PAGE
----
“This trial marks an important milestone in sustainable travel in the UK. Rail is already the greenest form of public transport and battery-powered trains have the potential to play an important role in our commitment to a low-emission railway, with a goal of reaching net-zero by 2050.”

Unlike other charging technologies, the fast-charge system can be installed between the running rails in a matter of hours, with minimal disruption to the existing service or, in the case of West Ealing, no disruption at all.

It uses short charge rails which are fully covered by the train and are only live when the train is charging. This is very different to third-rail systems where the rail is live all the time and is arguably a safer approach to take.

The train charges from the charge rails using retractable shoegear (electrical contact pads) fed by two track-side battery banks. These are continuously ‘trickle-charged’ from the grid with a 63 Amp connection akin to a domestic supply.

GWR has already carried out simulations on other branch lines in the Thames Valley to explore how it could be rolled out even further in the future. This could reduce GWR emissions alone by over 1,700 tons of CO2e per year.

It is hoped the technology could one day see battery-powered trains in operation across the UK’s approximately 2,000 miles of 80-plus branch lines.

After more than 1,500 hours of testing at Long Marston Rail Innovation Centre, GWR’s Class 230 battery train this week began a series of test runs on the network.

The test runs will operate between Long Marston, Evesham, Honeybourne and Moreton-in-Marsh.  The train then makes its way to Reading Train Care Depot ahead of its move on to West Ealing.


In February 2022, GWR signed a deal with Vivarail to trial new battery-charging technology designed to support the wider introduction of battery-powered trains on the UK’s rail network.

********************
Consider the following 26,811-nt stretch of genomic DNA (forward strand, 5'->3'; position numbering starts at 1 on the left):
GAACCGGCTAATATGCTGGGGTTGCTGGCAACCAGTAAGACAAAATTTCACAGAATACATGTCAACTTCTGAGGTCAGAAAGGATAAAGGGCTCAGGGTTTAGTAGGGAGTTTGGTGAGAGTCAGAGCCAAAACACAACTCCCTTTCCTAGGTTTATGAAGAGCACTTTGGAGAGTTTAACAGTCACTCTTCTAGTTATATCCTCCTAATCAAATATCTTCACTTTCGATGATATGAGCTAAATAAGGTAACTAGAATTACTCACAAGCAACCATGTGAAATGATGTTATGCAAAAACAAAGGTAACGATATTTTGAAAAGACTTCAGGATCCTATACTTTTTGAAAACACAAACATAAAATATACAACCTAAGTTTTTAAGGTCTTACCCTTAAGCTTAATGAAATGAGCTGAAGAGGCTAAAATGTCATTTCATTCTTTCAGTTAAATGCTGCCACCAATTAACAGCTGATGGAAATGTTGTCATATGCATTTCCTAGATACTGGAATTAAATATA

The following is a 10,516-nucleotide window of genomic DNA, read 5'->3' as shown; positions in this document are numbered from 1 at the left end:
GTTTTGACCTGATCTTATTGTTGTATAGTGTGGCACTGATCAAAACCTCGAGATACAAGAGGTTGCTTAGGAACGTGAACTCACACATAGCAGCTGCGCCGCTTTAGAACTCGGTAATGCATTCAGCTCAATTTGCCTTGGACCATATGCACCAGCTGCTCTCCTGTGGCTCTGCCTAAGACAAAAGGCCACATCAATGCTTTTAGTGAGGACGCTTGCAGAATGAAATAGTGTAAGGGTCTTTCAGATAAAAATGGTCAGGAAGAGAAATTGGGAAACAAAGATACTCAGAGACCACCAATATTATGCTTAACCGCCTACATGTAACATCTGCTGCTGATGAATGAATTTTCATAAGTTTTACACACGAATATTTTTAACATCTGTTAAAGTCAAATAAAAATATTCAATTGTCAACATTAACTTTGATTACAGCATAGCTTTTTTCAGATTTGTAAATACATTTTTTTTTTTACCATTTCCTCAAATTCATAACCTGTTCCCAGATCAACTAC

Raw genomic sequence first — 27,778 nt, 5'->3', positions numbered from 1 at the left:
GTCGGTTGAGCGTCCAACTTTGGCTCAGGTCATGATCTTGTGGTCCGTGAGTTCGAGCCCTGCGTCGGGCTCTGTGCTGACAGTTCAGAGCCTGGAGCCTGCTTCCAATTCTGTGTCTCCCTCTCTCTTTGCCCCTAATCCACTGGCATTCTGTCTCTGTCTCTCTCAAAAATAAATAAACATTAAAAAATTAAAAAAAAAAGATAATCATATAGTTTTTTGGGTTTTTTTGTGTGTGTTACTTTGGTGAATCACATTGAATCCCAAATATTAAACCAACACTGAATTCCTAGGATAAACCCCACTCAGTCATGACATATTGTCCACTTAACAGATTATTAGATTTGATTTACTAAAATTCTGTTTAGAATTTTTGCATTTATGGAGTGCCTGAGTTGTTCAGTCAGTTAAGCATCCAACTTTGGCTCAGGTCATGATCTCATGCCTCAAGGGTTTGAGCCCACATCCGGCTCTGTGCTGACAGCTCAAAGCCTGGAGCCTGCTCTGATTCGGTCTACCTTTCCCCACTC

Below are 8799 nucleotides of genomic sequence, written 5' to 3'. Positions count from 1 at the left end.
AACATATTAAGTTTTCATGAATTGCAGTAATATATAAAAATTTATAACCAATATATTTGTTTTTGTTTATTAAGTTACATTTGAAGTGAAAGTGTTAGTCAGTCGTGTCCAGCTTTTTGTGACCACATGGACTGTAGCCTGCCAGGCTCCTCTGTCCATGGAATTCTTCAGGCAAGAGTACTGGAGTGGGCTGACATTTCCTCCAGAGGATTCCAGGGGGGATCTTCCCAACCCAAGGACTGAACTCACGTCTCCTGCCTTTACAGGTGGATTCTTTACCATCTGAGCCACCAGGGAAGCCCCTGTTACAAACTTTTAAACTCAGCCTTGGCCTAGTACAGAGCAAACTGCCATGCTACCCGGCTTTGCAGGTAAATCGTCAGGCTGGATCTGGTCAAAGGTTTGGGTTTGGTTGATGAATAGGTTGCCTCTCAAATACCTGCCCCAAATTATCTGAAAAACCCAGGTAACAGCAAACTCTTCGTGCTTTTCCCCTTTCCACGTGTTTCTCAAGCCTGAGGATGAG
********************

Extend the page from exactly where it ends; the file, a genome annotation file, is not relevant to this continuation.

After Vivarail entered administration in December 2022, GWR agreed contracts to buy intellectual property, rolling stock and equipment relating to the fast-charge technology.

Charging rails and lineside battery banks have been installed at West Ealing in preparation for the start of the trial on the Greenford branch line.

Once the trial commences it will run in non-passenger service alongside scheduled passenger services.

Contact Information

John Carter

Media and Communications Manager

Great Western Railway

0845 410 4444

Notes to editors

First Greater Western Limited, trading as “Great Western Railway” (GWR), operates trains across the Great Western franchise area, which includes South Wales, the West Country, the Cotswolds, across southern England and into London. GWR provides high speed, commuter, regional and branch line train services, and before the covid-19 pandemic helped over 100 million passengers reach their destinations every year. GWR has been awarded a National Rail Contract to continue operating the Great Western network, which shall run up to 21 June 2025, with the potential for a further three years at the Secretary of State’s discretion. Find out more here: